Diabetes – What is Diabetes?
Diabetes is a serious condition that is affecting millions of people each year. It happens when your body doesn’t produce enough insulin or it’s unable to utilize the insulin it does produce effectively.
The good news is that it can be cured and can be prevented or delayed by diet, exercise and medication. It is also essential to be aware of symptoms to be able to tell whether something is wrong and seek treatment.
What is diabetes?
Diabetes is a chronic (long-lasting) health issue that affects the way your body transforms food into energy. It happens when your pancreas isn’t producing enough insulin or isn’t able to use it as efficiently as it should.
Insulin is the hormone that aids your body absorb and use glucose, also known as sugar. Type 2 diabetics aren’t producing enough insulin, or their bodies aren’t able to utilize it in a proper way.
The blood sugar levels rise over time in both kinds of diabetes. This can lead to issues in the kidneys, eyes and feet. It may also damage the heart and brain arteries as well as your brain.
Type 1 diabetes
Type 1 diabetes is a disease caused by an autoimmune reaction which means that your immune system attacks pancreatic cells that produce insulin and destroys them. The destruction can take place over months or even years until it leads to the absence of insulin completely.
Insulin is needed by people with type 1 diabetes every day. They also have to keep track of their blood sugar levels and adjust their insulin, food, and levels of activity to keep their blood sugar levels within the normal range.
Type 2 diabetes
If you have type 2 diabetes the body does not make insulin as it should. Insulin is a hormone that helps your cells get blood sugar (glucose) out of your blood and into your cells where it can be used as energy.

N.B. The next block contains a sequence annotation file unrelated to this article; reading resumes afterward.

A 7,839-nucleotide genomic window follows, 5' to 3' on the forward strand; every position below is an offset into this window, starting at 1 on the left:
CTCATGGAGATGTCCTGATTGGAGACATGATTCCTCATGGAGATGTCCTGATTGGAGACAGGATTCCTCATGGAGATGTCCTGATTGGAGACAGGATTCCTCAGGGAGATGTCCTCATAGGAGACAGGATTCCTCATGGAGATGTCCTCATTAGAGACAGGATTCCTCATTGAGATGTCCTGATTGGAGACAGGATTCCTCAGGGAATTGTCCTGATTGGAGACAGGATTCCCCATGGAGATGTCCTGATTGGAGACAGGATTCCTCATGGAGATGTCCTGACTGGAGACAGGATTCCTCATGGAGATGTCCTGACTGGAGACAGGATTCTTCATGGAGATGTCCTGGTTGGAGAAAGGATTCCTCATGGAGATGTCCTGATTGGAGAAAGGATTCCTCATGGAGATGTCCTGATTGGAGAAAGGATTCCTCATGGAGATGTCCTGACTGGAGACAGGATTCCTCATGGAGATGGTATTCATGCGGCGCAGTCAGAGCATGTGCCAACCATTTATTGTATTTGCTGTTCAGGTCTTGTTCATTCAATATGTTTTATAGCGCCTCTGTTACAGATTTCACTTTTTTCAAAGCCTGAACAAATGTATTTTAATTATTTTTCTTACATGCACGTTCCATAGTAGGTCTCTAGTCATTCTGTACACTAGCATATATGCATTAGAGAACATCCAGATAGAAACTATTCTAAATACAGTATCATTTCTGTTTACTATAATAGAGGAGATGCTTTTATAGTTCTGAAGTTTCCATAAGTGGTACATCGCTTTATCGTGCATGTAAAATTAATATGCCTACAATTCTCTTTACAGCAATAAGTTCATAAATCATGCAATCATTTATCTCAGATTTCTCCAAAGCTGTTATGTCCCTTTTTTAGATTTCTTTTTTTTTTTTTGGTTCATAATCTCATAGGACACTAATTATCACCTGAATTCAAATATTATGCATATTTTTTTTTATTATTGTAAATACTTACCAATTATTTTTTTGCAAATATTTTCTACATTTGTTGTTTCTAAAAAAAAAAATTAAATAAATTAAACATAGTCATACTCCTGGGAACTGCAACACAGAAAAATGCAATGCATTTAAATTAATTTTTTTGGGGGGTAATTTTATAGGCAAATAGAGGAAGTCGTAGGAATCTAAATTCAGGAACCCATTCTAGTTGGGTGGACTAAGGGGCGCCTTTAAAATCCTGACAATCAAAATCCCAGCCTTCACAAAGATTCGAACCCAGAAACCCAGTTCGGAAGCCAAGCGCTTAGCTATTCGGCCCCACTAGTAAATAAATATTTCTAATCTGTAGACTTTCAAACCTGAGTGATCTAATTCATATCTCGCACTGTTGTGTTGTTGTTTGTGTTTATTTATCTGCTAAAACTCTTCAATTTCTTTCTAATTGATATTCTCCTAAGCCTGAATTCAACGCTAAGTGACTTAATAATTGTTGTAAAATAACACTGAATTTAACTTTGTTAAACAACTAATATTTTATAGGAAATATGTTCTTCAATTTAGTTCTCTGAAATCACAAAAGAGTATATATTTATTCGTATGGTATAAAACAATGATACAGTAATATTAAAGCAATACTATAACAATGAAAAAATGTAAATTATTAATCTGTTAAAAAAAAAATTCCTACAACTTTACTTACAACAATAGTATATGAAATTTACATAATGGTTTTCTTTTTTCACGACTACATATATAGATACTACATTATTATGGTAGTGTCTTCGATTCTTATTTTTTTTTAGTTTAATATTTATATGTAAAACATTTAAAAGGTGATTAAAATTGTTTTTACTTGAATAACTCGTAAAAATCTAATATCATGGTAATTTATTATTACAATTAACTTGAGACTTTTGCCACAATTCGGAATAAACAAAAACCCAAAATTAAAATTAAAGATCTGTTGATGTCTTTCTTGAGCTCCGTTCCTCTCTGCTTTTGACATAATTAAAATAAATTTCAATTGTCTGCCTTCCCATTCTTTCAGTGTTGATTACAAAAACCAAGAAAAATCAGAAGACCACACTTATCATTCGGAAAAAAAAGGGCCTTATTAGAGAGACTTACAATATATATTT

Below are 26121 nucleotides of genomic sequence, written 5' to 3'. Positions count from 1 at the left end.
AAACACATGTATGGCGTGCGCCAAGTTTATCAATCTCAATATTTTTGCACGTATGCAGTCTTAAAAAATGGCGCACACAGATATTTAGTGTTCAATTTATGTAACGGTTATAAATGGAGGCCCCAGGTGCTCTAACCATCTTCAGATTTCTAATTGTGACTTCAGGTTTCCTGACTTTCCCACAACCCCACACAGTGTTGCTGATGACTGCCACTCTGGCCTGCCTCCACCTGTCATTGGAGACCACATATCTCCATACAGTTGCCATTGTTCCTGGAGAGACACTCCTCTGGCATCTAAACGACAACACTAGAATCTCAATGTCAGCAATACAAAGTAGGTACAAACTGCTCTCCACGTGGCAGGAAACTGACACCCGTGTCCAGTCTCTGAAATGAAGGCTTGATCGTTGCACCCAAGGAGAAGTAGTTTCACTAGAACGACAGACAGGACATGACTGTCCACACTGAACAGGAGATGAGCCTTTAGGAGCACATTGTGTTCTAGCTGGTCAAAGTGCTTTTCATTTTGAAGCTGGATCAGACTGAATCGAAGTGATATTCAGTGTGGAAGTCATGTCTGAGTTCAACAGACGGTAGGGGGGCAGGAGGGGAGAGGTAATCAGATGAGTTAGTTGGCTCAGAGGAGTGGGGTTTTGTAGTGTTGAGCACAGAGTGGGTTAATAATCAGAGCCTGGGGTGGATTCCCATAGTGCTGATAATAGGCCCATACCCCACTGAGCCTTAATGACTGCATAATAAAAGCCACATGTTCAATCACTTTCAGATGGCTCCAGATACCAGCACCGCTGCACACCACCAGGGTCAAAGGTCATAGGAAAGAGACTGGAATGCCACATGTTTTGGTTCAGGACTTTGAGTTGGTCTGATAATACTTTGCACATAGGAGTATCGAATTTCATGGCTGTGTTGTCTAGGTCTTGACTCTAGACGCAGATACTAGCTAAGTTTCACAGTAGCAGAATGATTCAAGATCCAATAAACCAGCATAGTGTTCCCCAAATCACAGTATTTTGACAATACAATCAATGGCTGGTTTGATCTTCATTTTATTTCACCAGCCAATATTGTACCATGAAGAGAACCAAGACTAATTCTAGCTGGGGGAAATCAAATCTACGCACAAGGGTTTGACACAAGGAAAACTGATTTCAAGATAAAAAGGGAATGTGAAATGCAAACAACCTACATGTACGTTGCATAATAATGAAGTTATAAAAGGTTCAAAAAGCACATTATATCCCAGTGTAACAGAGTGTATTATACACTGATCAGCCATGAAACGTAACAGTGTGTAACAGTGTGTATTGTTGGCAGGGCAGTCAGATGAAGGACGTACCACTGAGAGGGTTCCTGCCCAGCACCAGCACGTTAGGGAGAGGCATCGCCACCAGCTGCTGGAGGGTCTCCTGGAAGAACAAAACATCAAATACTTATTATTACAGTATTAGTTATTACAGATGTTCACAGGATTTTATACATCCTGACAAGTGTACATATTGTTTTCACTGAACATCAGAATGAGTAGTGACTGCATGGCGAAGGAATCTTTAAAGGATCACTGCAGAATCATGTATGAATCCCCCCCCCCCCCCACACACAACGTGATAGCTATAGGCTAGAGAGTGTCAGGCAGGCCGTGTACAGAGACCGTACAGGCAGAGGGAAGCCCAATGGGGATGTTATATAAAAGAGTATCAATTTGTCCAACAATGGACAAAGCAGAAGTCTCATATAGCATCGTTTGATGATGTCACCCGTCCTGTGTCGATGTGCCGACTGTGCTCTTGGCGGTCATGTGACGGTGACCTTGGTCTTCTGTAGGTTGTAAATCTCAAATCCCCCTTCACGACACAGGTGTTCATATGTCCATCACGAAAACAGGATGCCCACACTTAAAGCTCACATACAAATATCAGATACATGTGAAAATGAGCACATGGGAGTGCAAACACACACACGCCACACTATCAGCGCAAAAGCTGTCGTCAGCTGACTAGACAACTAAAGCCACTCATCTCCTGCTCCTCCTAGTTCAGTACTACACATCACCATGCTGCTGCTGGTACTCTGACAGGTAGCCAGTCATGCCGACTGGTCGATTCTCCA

Type 2 diabetics have to exercise and follow a healthy diet. They might also need to take medicine to control their blood sugar levels.
Signs of diabetes in women
Diabetes is a chronic illness that affects all races and ethnic groups as well as ages and genders. Women are at higher risk than men.
Women who suffer from diabetes have a higher chance of developing complications than men, such as heart disease (the most common diabetes complication) and loss of vision.
One of the first signs of women suffering from diabetes is a rise in thirst and urine, a condition known as polydipsia. This is because diabetes can create excess sugar in your blood and your kidneys are not able to remove it.
Diabetes in men The signs and symptoms
In diabetes it is when cells are unable make use of blood sugar (glucose) for energy. This is usually because the pancreas ceases to produce enough insulin.
This can result in high blood glucose levels. The body then attempts to lower these levels by flushing out the excess glucose in your bloodstream via urine.
People suffering from diabetes frequently experience thirst and require to drink large quantities of fluids, up to 4 liters a day.
Men also may shed weight as their bodies use muscles to generate energy, not fat. This is due to the fact that their blood sugar levels stay elevated for long periods.
A healthy diet for diabetes is a vital aspect of managing your diabetes. It can help you manage your blood sugar levels, control your weight, and reduce the risk of developing heart disease.
Your diet should consist of a wide range of whole food items, including fruits, vegetables, whole grains beans, and low-fat dairy. It should also be low in saturated (unhealthy) fat and added sugars.
You might consider limiting your consumption of beverages sweetened with sugar. These drinks are typically packed with sugar and can cause blood sugar levels to rise.
Your doctor may prescribe diabetes medications to help keep your blood glucose (blood sugar) levels within the normal range. These medications are typically combined with lifestyle changes like exercising and diet to help you manage your diabetes.
If your blood sugar levels aren’t well controlled on one medicine, a second medicine might be added. Your doctor will assist you pick the best medication to meet your needs and preferences.
Newer medicines, such as sodium-glucose-cotransporter-2 inhibitors and glucagon like antagonists of the peptide-1 receptors, lower blood sugar levels and provide benefits for the kidneys and cardiovascular system, while reducing the risk of complications. They can also be beneficial for weight loss and are available in injectable and tablet forms.